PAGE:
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Dawa “Sange” Sherpa

Multiple surgeries performed throughout 2017 and 2018
Bilateral Hand Reconstructions
Update (2/2019): Sange has returned to Nepal and is looking forward to guide once again.

About Sange

I was born in Nepal on September 15, 1998, in a very remote village near Makalu, the fifth highest mountain on earth. Makalu is not as popular with tourists as the Sankhuwasabha, and even today my village – Bungime, 03, Makula – remains very isolated and undeveloped. My father is a farmer and when I was 6 years old I was working herding yaks in the mountains. It is very hard to take care of animals without help from anyone, even parents. I would sleep in the yak house by myself at night. My friends could go to school every day, but I had to work. There was a very informal learning center near our village, but I could only go to school 3 or 4 days a month because I had to work. When I was 14 years old, my mom got very sick and after a few months she passed. My life then became more difficult because I had to now take care of my 5 younger siblings. I decided I needed to do different work for better life for me and better education for my siblings. I left my village and went to our capitol city, Kathmandu, to look for work. When I was a child, I could see the towering mountains visible from my village. I remember when I was eight or nine years old, I heard stories about the successful summits of the high mountains by very brave men. I would also hear about the sherpas. In my heart, I would tell myself that one day I would also be a mountain climbing guide. Once in Kathmandu, I thought I could realize this dream and I started working as a porter on high altitude trekking trips in the Himalayas. I liked meeting people from different countries and helping them have good experiences in Nepal. It was also difficult work and at times I cried, but I was making more money for my family. My friends and trekkers on many occasions lost their limbs due to frost bites and I helped them get to safer places. The trouble did not diminish my determination. I had worked many times, first as a porter, and then as a guide in the Everest region, Mustang, Dolpo and the Annapurna Circuit. After a few years I had been to more areas and began to see more mountaineering in Nepal. I had to train myself and gain knowledge about the rugged mountains and the difficult trails if I were to become a successful mountaineer. I worked hard and many were impressed by my agility and sincerity. I made friends in the industry and grabbed every opportunity I could get. I left all fear behind.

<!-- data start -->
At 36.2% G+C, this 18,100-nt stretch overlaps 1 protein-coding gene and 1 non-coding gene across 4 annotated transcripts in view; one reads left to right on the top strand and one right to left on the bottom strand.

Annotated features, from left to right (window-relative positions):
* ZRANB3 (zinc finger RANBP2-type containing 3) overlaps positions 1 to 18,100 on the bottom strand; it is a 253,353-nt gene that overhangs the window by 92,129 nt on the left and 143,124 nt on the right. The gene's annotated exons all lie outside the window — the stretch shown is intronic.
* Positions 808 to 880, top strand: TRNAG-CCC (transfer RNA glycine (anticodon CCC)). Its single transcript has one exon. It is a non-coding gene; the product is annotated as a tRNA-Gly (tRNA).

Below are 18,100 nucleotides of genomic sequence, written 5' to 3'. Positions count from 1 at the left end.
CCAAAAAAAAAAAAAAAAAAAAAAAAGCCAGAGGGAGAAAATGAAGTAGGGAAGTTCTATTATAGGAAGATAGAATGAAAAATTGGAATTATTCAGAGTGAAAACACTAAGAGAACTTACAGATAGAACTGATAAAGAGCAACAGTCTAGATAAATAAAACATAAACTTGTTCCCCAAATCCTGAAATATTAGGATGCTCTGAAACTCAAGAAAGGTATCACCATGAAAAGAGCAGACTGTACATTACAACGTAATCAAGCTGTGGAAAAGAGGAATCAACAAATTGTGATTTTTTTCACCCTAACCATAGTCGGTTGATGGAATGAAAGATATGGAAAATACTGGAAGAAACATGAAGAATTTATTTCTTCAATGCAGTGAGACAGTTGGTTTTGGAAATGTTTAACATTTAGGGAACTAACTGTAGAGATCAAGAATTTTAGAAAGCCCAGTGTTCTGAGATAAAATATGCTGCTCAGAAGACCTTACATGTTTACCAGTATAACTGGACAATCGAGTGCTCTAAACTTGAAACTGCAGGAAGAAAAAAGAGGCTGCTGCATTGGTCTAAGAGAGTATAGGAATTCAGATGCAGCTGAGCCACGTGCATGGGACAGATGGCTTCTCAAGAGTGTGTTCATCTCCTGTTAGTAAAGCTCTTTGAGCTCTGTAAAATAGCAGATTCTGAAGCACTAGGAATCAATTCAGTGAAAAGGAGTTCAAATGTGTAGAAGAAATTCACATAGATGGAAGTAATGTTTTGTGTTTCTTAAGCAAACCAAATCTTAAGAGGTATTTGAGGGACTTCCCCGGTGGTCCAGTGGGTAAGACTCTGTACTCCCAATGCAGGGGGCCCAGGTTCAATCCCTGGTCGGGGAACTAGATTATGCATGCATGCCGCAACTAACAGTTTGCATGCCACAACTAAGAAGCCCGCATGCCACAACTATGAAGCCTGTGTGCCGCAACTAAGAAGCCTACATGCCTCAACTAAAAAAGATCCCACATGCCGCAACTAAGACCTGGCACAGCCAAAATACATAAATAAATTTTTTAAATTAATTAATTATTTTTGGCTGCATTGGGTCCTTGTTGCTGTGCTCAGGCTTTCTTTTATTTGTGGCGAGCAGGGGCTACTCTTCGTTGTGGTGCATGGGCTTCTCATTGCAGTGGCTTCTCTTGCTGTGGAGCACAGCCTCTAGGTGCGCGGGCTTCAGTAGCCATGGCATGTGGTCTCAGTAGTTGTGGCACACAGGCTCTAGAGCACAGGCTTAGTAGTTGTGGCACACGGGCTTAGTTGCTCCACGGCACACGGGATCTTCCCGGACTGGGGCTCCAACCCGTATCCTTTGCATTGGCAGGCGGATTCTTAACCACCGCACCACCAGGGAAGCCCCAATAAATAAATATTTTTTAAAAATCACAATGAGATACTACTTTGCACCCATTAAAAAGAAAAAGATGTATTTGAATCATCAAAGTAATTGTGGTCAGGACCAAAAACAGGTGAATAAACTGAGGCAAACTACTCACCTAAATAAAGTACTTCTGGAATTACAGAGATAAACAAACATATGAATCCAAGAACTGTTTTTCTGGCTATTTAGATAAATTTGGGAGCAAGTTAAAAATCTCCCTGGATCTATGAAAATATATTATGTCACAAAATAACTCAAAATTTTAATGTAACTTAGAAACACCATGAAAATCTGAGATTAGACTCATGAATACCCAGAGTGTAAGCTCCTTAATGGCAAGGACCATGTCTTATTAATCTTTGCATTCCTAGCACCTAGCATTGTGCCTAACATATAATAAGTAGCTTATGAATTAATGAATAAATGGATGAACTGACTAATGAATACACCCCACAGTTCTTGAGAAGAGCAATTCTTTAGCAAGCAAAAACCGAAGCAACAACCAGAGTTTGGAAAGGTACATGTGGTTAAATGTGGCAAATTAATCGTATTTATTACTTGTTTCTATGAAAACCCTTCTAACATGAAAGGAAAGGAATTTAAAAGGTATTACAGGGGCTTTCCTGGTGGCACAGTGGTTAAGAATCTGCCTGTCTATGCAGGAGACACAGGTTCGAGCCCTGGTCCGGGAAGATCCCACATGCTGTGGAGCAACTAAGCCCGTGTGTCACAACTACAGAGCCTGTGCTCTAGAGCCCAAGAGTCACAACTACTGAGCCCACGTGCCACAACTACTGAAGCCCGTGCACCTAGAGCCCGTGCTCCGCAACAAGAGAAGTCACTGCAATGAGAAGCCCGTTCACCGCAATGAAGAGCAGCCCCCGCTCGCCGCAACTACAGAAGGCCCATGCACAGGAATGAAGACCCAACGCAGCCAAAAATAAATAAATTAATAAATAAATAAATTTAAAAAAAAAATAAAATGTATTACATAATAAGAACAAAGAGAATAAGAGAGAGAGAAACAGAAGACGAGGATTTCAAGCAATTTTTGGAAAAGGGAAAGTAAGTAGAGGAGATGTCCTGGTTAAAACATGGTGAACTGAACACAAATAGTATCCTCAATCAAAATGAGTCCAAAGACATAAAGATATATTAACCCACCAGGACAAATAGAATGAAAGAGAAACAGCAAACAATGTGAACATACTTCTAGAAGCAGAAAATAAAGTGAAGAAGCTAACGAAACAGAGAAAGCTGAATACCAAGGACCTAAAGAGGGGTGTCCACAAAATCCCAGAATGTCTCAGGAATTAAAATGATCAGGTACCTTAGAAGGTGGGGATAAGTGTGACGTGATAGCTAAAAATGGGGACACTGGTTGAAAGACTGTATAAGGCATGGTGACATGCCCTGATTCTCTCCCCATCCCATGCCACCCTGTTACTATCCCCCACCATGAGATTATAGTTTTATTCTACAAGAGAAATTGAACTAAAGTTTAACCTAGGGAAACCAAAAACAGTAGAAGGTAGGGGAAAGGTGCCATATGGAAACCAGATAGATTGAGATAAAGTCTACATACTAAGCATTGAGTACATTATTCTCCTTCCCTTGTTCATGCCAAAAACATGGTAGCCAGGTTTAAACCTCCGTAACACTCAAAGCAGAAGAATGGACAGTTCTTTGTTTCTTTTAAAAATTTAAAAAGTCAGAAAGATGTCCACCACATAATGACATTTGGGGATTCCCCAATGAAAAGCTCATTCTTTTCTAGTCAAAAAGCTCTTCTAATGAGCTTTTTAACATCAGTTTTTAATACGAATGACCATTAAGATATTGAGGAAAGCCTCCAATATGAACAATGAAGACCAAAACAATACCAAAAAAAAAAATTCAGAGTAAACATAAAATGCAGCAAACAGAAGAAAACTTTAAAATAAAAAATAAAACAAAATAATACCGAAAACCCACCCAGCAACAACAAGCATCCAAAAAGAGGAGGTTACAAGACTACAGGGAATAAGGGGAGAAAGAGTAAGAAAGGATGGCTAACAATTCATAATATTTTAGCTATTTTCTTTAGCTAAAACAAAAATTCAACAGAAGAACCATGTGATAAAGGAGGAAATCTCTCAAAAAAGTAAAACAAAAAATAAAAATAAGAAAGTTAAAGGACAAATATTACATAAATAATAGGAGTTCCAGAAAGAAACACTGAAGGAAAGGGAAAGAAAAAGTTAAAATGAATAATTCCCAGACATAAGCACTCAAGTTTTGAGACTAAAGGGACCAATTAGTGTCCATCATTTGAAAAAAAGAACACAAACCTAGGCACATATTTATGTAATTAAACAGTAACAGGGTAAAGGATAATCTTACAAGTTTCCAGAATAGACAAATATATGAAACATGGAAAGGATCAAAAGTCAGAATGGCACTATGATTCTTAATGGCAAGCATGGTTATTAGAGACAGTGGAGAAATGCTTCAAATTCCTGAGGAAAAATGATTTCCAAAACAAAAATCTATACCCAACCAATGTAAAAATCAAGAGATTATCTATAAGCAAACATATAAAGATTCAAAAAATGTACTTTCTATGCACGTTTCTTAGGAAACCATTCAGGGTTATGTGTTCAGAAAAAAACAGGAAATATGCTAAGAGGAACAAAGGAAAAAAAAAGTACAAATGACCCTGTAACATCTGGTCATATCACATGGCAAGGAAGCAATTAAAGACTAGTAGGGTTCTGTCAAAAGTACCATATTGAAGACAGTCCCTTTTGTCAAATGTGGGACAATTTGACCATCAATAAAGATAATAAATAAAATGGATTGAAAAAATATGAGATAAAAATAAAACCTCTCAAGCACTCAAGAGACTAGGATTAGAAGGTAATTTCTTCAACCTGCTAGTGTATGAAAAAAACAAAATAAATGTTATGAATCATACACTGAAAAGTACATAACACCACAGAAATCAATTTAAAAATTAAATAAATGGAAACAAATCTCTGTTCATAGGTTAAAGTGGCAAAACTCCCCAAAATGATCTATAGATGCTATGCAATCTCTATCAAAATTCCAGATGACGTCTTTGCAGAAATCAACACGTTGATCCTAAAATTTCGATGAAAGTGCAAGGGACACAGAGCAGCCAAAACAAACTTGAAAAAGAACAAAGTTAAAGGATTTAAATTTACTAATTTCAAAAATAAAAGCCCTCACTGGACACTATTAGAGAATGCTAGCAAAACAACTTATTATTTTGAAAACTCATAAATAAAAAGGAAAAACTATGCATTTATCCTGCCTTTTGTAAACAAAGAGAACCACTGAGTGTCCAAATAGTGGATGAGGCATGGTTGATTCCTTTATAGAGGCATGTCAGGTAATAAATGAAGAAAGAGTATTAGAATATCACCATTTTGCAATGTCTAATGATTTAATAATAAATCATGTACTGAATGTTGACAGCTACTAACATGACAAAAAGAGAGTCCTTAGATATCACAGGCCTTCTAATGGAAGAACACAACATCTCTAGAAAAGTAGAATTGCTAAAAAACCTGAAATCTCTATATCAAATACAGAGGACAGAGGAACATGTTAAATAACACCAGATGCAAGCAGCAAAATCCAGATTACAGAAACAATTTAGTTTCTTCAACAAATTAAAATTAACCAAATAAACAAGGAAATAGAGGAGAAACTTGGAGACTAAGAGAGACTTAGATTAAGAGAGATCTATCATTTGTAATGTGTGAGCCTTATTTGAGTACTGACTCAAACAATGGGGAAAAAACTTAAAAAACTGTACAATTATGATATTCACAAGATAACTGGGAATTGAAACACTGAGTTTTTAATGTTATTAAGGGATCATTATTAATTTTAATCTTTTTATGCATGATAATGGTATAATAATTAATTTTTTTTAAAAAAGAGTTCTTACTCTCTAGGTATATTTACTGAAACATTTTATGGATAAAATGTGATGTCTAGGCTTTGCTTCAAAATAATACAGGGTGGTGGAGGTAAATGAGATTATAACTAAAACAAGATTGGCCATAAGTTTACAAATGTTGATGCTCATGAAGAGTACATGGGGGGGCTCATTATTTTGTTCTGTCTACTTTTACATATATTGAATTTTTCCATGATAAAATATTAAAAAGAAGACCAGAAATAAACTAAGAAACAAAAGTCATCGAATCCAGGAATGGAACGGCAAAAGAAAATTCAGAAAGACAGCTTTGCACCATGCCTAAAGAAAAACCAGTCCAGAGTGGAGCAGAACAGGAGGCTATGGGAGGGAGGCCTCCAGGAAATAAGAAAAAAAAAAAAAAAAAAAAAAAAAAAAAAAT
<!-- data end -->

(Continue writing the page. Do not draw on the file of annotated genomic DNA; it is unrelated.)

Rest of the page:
Career Background

I took a NATHM Guide Training Course and got training at the Khumbu Climbing Center in Phortse and from the International Snow Training Academy. But mostly I gained experience on 6000m peaks. From 2015-2017, I summitted Lobuche 10 times; Island peak 7 times, and a few other mountains below 6000m. All these seemed impossible for me once, but I lived with my childhood dream every day and night. I first worked on Everest in 2016, carrying loads and on a team of mountain rescuers. Once, I along with other friends rescued 2 mountaineers stranded at camp III on Mount Everest. When we came to base camp one of them said, “I have all the riches in the world, but you rescued me when I had prepared myself to die in loneliness. You do not know that not only you have saved my life but in you I have seen true God.” He could not hold his tears in happiness. That day I felt I had accomplished something real in life, the feeling was more overwhelming than climbing all those mountains.”

Treatment Procedure and Recovery Plan